This past month, 3 Day Startup had the honor of having one of our team members selected for the 2016 East-West: The Art of Dialogue Fellowship. Alexis Taylor joined 21 American, Egyptian, and Lebanese fellows as a part of this initiative developed by Mr. Shafik Gabr Chairman and Managing Director of the Egyptian investment and development group called ARTOC. Chairman Gabr knows that non-governmental organizations can positively impact societies, which is why he formed this program to “provide opportunities for tomorrow’s leaders to create a meaningful impact on the lives of others within our increasingly globalized community.” Chairman Gabr, developed this fellowship as a tool to have citizens from different cultures and backgrounds come together to make change and work towards peace, greater international empathy, and cross-cultural understanding. These fellows came with backgrounds ranging from entrepreneurship to art to politics.
After rising from a pool of 600 applicants and progressing through a four step interview process, Taylor embarked on 2 exchange programs (one in Cairo and one in D.C. and New York) that cumulatively lasted approximately 20 days. In these 20 days, Taylor met with Egyptian and American entrepreneurs, educators, policymakers, and nonprofit leaders.
Though schedule was packed and the program intense, Taylor says that this experience has been one of the most valuable in her life. “It really pushed me out of my comfort zone…and I learned what it felt like to really be pushed to my limit as far as taking in information and trying to process what can be done to problem solve or make an impact.”
For Taylor, part of that impact meant a Egypt-US Startup Exchange that seeks to help solve the problem of youth unemployment in Egypt.
This problem is a particularly important one for Taylor because it represents how 3DS can do more to help engage students in a manner that creates outsized change in their communities. And it extends beyond just Egypt. “Through our 3DS lens it can seem — particularly from the outside — like we treat all entrepreneurs as the same [in temperament and practice]. But so many entrepreneurship ecosystems in the world — including some in the United States — have challenges with teamwork, they don’t have the same embedded pressure and culture for creative thinking, and they don’t have as high tolerance for risk taking because they are afraid of failure. It’s really important for us to remember that not everywhere is like Austin.” For Taylor, this means that we at 3DS need to work harder at trying to understand those underlying barriers and apprehension so that we can make the most impact possible in those communities with our programs.
I really came away with an understanding of how important it is for me to understand global issues, geopolitical issues, and politics. I think I know now that I really need to be plugged-in to our diplomatic relations and what we are doing. – Alexis Taylor
But what gives Taylor and the rest of us at 3 Day Startup hope is the work she saw being done to support early stage entrepreneurs. She remarks, “They are really trying to do a lot of community engagement and get people involved.” Seeing these things first hand, Taylor says, gave her a much better understanding for the difficulties and triumphs of Egyptian entrepreneurship initiatives.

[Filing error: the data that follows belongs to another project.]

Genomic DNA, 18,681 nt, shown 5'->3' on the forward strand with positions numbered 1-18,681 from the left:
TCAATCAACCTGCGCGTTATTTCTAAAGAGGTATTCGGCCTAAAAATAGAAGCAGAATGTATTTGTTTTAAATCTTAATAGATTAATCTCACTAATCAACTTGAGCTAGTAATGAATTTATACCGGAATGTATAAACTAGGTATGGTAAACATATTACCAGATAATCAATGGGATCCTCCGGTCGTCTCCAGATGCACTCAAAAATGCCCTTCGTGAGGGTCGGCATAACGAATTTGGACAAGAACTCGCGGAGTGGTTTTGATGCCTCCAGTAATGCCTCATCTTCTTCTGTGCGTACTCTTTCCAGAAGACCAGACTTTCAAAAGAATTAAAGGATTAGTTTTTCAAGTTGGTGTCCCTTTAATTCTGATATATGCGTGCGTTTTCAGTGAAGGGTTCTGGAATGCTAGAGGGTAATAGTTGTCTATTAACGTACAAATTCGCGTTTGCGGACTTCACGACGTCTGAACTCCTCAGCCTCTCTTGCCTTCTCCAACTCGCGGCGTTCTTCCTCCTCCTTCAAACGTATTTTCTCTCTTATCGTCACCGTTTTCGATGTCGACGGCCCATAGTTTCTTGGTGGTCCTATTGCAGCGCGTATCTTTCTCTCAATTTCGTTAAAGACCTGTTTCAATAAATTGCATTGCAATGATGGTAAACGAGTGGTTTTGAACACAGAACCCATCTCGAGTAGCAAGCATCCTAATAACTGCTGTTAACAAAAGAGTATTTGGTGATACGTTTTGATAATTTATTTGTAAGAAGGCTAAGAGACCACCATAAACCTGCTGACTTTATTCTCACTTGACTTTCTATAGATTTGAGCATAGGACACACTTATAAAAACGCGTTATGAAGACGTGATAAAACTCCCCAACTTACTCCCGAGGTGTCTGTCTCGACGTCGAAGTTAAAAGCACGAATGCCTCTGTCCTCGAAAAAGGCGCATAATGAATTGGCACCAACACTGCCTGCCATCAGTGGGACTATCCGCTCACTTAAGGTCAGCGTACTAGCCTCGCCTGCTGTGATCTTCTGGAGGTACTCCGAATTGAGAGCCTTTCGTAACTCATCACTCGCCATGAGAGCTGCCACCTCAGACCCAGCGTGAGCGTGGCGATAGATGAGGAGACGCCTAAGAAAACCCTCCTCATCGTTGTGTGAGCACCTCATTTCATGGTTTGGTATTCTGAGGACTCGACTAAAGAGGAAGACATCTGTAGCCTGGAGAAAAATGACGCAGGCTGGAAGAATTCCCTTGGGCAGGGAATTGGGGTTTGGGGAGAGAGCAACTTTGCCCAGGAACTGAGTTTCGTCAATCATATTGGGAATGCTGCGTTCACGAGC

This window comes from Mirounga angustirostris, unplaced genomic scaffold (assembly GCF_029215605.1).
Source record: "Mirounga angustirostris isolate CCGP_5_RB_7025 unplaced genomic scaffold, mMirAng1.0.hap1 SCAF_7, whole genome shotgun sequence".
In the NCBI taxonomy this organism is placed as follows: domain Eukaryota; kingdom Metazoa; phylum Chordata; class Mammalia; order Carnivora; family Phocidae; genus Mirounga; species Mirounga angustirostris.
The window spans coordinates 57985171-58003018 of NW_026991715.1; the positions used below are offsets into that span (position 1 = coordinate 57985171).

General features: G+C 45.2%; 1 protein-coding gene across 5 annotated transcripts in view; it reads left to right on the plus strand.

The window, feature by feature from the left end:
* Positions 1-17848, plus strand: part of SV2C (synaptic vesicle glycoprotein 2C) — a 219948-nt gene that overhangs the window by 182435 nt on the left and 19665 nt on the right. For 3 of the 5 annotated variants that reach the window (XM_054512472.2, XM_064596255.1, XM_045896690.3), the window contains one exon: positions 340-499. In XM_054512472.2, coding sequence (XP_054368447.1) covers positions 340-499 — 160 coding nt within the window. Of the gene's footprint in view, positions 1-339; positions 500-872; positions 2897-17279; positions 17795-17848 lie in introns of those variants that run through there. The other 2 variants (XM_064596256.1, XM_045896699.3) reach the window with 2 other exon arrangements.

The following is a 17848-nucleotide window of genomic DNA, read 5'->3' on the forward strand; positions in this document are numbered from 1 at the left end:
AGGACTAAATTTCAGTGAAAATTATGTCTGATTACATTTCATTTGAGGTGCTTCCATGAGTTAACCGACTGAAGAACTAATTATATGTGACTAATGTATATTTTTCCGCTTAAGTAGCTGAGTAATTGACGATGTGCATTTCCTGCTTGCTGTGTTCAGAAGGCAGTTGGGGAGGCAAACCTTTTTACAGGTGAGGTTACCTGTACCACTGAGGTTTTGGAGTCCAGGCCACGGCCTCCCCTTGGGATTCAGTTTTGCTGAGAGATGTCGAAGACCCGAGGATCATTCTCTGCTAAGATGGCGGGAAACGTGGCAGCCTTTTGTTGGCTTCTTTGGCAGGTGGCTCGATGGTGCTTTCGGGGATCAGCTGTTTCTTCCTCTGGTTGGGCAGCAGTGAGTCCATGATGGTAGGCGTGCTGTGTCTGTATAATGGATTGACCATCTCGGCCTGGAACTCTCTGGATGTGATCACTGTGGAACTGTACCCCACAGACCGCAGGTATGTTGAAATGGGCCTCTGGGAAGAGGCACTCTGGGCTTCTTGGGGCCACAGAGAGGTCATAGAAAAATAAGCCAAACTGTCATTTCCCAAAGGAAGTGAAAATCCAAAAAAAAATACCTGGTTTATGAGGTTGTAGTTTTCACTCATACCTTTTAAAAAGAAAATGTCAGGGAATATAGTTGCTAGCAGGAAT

“You just get such a different perspective, being there…I went in with no expectations for what I would see or experience, I tried to just go in with a blank slate. But just seeing the country and interacting with all of the different fellows, I learned a lot. About being a woman in Egypt, about wearing a Hijab, what they do on the weekends, and what their vision is for their own country. But even though many of their experiences were different, I really experiences a feeling of sameness and connectedness.”
For Taylor, seeing the beauty and entrepreneurial aspirations that her Egyptian fellows and and the incredible people she met during the fellowship would have a lasting impact on how she would approach entrepreneurship education in different countries or cultures. “I really came away with an understanding of how important it is for me to understand global issues, geopolitical issues, and politics. I think I know now that I really need to be plugged-in to our diplomatic relations and what we are doing.”
This understanding helped to shape Taylor’s perspective on her personal interactions with people, the work that 3DS can do as an organization, and international diplomacy at large.
“For 3DS,” Taylor says, “it really underlined for me how important the fact that we tune and calibrate our programs to suit different communities and ecosystems is. And having experiences like the Gabr fellowship can help us be more purposeful in how we do that and give us a greater understanding of different cultures, situations, and ways of doing things. The more we develop this knowledge, the greater our impact can actually be.”
Because, more than anything else, what Taylor took away from the Gabr fellowship was that we live in an incredibly interconnected world. Everything that we do as a country and as a society makes an impact that extends outward, beyond ourselves. Taylor emphasizes that the fellowship helped her discover how “we need to understand to world in a holistic way. The more we do this, the better work we can do as people, as a company, and as a part of this global community.”
Alexis Taylor is a Program Manager and Facilitator at 3 Day Startup. We are so proud of her acceptance to this Fellowship and her continued dedication to spreading entrepreneurship to schools and communities across the world.